The Book Worm: Review: Wishful Drinking

Thursday, September 28, 2017

Review: Wishful Drinking

Book Review: Wishful Drinking, by Carrie Fisher, 4 stars

✩✩

The bestselling author of Postcards from the Edge comes clean (well, sort of) in her first-ever memoir, adapted from her one-woman Broadway hit show. Fisher reveals what it was really like to grow up a product of “Hollywood in-breeding,” come of age on the set of a little movie called Star Wars, and become a cultural icon and bestselling action figure at the age of nineteen.
Intimate, hilarious, and sobering, Wishful Drinking is Fisher, looking at her life as she best remembers it (what do you expect after electroshock therapy?). It’s an incredible tale: the child of Hollywood royalty—Debbie Reynolds and Eddie Fisher—homewrecked by Elizabeth Taylor, marrying (then divorcing, then dating) Paul Simon, having her likeness merchandized on everything from Princess Leia shampoo to PEZ dispensers, learning the father of her daughter forgot to tell her he was gay, and ultimately waking up one morning and finding a friend dead beside her in bed.
Wishful Drinking, the show, has been a runaway success. Entertainment Weekly declared it “drolly hysterical” and the Los Angeles Times called it a “Beverly Hills yard sale of juicy anecdotes.” This is Carrie Fisher at her best—revealing her worst. She tells her true and outrageous story of her bizarre reality with her inimitable wit, unabashed self-deprecation, and buoyant, infectious humor.

Genre: non-ficion

Publication date: December 2008

Mature content: yes

Review: Wishful Drinking is an interesting portrait of a dysfunctional childhood - actually, of a dysfunctional life. It's pretty short and can be read in one sitting. After Carrie Fisher's passing, I put The Princess Diarist on my list of books to read, but somehow I decided to read Wishful Drinking first instead. I grew up fascinated with the first three Star Wars movies, so it was fair to be even a bit curious about her life.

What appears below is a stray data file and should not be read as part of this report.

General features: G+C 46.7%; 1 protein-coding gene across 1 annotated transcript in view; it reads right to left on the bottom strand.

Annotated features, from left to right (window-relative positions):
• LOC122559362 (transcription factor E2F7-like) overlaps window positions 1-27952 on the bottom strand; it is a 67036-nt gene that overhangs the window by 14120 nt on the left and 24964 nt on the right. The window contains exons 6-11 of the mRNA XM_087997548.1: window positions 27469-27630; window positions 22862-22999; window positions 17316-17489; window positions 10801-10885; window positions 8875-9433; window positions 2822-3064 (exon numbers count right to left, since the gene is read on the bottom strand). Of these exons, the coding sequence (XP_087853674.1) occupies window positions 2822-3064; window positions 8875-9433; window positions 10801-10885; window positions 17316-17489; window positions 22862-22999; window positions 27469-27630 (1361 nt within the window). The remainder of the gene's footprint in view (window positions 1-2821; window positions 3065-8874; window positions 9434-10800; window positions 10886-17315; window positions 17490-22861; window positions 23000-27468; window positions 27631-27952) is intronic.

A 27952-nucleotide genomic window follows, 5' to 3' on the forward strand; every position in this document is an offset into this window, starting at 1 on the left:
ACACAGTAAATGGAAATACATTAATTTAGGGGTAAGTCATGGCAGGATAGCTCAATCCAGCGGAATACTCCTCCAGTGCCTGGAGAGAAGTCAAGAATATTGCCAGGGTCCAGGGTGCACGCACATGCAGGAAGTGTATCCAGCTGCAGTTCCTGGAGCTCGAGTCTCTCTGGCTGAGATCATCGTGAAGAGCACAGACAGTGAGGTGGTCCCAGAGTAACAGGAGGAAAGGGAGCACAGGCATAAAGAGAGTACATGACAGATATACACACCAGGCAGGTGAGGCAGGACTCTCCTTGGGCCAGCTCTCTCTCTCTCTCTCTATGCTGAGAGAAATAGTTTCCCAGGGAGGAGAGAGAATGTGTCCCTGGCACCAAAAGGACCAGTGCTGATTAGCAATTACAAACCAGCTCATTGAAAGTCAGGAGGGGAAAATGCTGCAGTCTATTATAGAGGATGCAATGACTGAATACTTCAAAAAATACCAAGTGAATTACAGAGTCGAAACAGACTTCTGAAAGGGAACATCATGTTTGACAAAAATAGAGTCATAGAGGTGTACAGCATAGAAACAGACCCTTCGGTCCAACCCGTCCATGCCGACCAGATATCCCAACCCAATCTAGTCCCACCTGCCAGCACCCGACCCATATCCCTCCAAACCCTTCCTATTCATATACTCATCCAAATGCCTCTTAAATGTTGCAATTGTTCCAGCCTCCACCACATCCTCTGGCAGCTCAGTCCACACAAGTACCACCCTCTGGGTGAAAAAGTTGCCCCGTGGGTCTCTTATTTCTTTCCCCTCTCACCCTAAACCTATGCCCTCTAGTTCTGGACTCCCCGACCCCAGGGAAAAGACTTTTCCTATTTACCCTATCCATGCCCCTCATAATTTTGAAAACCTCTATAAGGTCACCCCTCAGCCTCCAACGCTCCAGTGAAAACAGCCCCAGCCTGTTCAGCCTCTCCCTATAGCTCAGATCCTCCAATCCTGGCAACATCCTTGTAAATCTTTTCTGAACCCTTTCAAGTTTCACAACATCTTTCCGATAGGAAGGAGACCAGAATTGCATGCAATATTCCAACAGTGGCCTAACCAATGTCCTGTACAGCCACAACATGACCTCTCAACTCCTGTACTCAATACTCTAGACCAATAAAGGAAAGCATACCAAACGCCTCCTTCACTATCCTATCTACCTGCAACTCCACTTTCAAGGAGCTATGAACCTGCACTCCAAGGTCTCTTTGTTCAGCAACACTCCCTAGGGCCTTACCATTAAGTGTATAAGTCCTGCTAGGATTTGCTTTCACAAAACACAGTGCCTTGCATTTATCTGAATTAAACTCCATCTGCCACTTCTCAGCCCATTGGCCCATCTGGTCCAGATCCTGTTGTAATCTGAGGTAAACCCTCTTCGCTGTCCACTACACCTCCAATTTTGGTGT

As a mother, though, this book made me sad, because if it is accurate (and we have no reason to doubt it), then there were too many wrong choices to count. I'm not sure if everything bad that happens during childhood should serve as an excuse for making the same mistakes over and over when you are an adult, but it certainly shapes you in some way (in this case, the wrong way) - but then, I wasn't in Carrie's shoes, so I'll reserve judgment.



I liked the sarcastic tone of the book, as if she knows exactly what is wrong with her and is still comfortable bringing it up in public and making fun of it. I guess it takes courage to do so, and I admire her for it. I would have preferred a more mild and toned down language (there are too many necessary f-words around) and in places the book sounds more like gossip than an actual biography, especially when she's throwing around tidbits of other people's lives that probably were better kept unmentioned. 

I recommend this book to anyone who is looking for a sobering portrait of what happens behind all that Hollywood magic and glamour. Actors and actresses are not those perfect people living perfect lives that show up on your screen everyday. Not only are they human, but money and fame don't always go hand to hand with happiness. Or a healthy lifestyle, for that matter.


Happy readings

the book worm, book blog

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